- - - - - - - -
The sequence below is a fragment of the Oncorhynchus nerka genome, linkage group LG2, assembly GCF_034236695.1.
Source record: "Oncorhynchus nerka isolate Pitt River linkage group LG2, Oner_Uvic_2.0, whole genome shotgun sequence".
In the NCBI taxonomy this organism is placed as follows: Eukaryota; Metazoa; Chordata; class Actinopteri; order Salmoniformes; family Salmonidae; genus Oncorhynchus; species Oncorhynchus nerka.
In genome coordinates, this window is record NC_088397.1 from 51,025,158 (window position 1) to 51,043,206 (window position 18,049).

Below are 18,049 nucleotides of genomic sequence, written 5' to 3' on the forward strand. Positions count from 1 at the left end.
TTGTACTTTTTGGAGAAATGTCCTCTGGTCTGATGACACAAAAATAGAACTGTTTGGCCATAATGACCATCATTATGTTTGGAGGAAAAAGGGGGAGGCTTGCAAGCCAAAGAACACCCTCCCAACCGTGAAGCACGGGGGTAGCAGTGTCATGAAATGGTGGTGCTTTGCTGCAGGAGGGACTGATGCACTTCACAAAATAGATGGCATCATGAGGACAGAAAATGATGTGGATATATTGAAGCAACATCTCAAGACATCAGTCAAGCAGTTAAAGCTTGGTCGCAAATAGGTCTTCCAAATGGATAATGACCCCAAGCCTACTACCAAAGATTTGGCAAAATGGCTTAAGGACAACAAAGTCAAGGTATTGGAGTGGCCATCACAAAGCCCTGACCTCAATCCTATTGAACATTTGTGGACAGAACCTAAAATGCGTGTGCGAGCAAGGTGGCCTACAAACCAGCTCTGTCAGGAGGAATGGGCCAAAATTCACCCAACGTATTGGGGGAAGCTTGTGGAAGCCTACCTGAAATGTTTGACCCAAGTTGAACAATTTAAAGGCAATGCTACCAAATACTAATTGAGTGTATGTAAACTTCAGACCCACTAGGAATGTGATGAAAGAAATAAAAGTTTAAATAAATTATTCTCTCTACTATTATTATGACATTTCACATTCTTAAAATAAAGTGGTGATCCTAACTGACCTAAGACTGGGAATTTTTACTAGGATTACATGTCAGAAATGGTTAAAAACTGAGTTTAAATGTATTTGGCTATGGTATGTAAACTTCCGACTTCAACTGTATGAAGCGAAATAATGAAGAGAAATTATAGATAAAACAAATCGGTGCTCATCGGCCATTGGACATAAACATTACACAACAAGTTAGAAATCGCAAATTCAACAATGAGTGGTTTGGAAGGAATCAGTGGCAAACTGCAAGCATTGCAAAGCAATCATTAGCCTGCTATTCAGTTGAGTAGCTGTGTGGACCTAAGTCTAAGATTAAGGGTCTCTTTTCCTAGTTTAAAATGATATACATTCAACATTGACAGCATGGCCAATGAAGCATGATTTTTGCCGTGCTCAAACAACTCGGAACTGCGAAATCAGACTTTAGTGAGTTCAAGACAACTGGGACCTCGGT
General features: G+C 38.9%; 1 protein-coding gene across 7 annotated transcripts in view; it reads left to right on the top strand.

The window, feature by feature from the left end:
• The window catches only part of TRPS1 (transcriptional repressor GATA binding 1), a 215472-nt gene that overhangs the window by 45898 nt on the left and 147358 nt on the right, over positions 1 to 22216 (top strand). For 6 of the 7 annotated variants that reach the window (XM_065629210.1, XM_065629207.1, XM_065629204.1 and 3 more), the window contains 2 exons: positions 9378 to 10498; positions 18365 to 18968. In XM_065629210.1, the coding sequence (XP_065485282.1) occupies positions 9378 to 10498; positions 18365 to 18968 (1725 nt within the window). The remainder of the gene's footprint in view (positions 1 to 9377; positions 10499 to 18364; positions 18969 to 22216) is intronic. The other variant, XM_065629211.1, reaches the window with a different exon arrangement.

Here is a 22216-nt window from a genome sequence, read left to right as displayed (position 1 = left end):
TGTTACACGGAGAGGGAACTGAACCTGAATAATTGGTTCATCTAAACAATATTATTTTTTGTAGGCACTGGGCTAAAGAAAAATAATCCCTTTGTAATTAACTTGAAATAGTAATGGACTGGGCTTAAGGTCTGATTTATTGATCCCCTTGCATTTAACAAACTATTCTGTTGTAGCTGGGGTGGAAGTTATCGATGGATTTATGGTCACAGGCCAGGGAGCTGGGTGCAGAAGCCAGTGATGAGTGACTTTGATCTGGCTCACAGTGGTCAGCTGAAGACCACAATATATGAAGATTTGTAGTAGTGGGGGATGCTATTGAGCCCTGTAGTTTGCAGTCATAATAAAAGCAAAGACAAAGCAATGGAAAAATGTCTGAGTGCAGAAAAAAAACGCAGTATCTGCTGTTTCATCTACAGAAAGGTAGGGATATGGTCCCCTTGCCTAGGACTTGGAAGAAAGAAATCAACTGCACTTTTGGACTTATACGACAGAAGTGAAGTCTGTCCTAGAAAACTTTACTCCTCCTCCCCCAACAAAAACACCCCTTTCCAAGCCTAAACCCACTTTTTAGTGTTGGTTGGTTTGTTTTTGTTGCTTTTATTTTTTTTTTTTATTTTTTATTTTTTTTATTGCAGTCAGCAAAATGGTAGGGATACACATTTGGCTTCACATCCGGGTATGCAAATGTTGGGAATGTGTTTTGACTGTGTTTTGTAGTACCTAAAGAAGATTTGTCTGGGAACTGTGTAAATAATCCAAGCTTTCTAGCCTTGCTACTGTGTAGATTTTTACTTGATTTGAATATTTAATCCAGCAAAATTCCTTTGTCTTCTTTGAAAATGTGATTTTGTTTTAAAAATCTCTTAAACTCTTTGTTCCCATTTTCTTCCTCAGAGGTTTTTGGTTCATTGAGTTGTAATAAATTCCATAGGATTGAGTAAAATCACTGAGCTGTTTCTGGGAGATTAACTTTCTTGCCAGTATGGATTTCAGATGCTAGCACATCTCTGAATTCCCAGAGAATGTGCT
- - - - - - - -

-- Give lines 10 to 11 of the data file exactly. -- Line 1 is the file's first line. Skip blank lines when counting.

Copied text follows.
Here is a 22216-nt window from a genome sequence, read left to right as displayed (position 1 = left end):
TGTTACACGGAGAGGGAACTGAACCTGAATAATTGGTTCATCTAAACAATATTATTTTTTGTAGGCACTGGGCTAAAGAAAAATAATCCCTTTGTAATTAACTTGAAATAGTAATGGACTGGGCTTAAGGTCTGATTTATTGATCCCCTTGCATTTAACAAACTATTCTGTTGTAGCTGGGGTGGAAGTTATCGATGGATTTATGGTCACAGGCCAGGGAGCTGGGTGCAGAAGCCAGTGATGAGTGACTTTGATCTGGCTCACAGTGGTCAGCTGAAGACCACAATATATGAAGATTTGTAGTAGTGGGGGATGCTATTGAGCCCTGTAGTTTGCAGTCATAATAAAAGCAAAGACAAAGCAATGGAAAAATGTCTGAGTGCAGAAAAAAAACGCAGTATCTGCTGTTTCATCTACAGAAAGGTAGGGATATGGTCCCCTTGCCTAGGACTTGGAAGAAAGAAATCAACTGCACTTTTGGACTTATACGACAGAAGTGAAGTCTGTCCTAGAAAACTTTACTCCTCCTCCCCCAACAAAAACACCCCTTTCCAAGCCTAAACCCACTTTTTAGTGTTGGTTGGTTTGTTTTTGTTGCTTTTATTTTTTTTTTTTATTTTTTATTTTTTTTATTGCAGTCAGCAAAATGGTAGGGATACACATTTGGCTTCACATCCGGGTATGCAAATGTTGGGAATGTGTTTTGACTGTGTTTTGTAGTACCTAAAGAAGATTTGTCTGGGAACTGTGTAAATAATCCAAGCTTTCTAGCCTTGCTACTGTGTAGATTTTTACTTGATTTGAATATTTAATCCAGCAAAATTCCTTTGTCTTCTTTGAAAATGTGATTTTGTTTTAAAAATCTCTTAAACTCTTTGTTCCCATTTTCTTCCTCAGAGGTTTTTGGTTCATTGAGTTGTAATAAATTCCATAGGATTGAGTAAAATCACTGAGCTGTTTCTGGGAGATTAACTTTCTTGCCAGTATGGATTTCAGATGCTAGCACATCTCTGAATTCCCAGAGAATGTGCT